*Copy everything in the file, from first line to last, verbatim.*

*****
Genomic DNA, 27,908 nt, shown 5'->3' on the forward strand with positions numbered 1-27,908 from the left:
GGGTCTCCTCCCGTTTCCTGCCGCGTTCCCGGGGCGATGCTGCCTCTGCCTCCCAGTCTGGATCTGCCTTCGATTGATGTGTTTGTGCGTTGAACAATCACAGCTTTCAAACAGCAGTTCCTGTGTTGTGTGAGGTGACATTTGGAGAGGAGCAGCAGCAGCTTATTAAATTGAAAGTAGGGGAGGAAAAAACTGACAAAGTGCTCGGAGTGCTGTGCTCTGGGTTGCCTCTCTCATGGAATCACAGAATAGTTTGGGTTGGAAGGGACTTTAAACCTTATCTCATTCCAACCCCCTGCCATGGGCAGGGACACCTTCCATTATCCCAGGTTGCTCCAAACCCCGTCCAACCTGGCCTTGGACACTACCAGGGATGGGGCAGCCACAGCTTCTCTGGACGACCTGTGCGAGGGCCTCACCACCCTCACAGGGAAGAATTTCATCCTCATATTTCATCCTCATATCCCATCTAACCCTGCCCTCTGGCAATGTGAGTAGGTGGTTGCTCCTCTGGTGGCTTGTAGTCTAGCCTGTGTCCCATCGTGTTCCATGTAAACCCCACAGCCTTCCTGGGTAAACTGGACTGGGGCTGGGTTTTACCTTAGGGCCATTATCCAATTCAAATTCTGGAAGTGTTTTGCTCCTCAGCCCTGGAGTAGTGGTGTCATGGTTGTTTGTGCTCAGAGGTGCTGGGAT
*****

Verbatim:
Genomic DNA, 27,908 nt, shown 5'->3' on the forward strand with positions numbered 1-27,908 from the left:
GGGTCTCCTCCCGTTTCCTGCCGCGTTCCCGGGGCGATGCTGCCTCTGCCTCCCAGTCTGGATCTGCCTTCGATTGATGTGTTTGTGCGTTGAACAATCACAGCTTTCAAACAGCAGTTCCTGTGTTGTGTGAGGTGACATTTGGAGAGGAGCAGCAGCAGCTTATTAAATTGAAAGTAGGGGAGGAAAAAACTGACAAAGTGCTCGGAGTGCTGTGCTCTGGGTTGCCTCTCTCATGGAATCACAGAATAGTTTGGGTTGGAAGGGACTTTAAACCTTATCTCATTCCAACCCCCTGCCATGGGCAGGGACACCTTCCATTATCCCAGGTTGCTCCAAACCCCGTCCAACCTGGCCTTGGACACTACCAGGGATGGGGCAGCCACAGCTTCTCTGGACGACCTGTGCGAGGGCCTCACCACCCTCACAGGGAAGAATTTCATCCTCATATTTCATCCTCATATCCCATCTAACCCTGCCCTCTGGCAATGTGAGTAGGTGGTTGCTCCTCTGGTGGCTTGTAGTCTAGCCTGTGTCCCATCGTGTTCCATGTAAACCCCACAGCCTTCCTGGGTAAACTGGACTGGGGCTGGGTTTTACCTTAGGGCCATTATCCAATTCAAATTCTGGAAGTGTTTTGCTCCTCAGCCCTGGAGTAGTGGTGTCATGGTTGTTTGTGCTCAGAGGTGCTGGGAT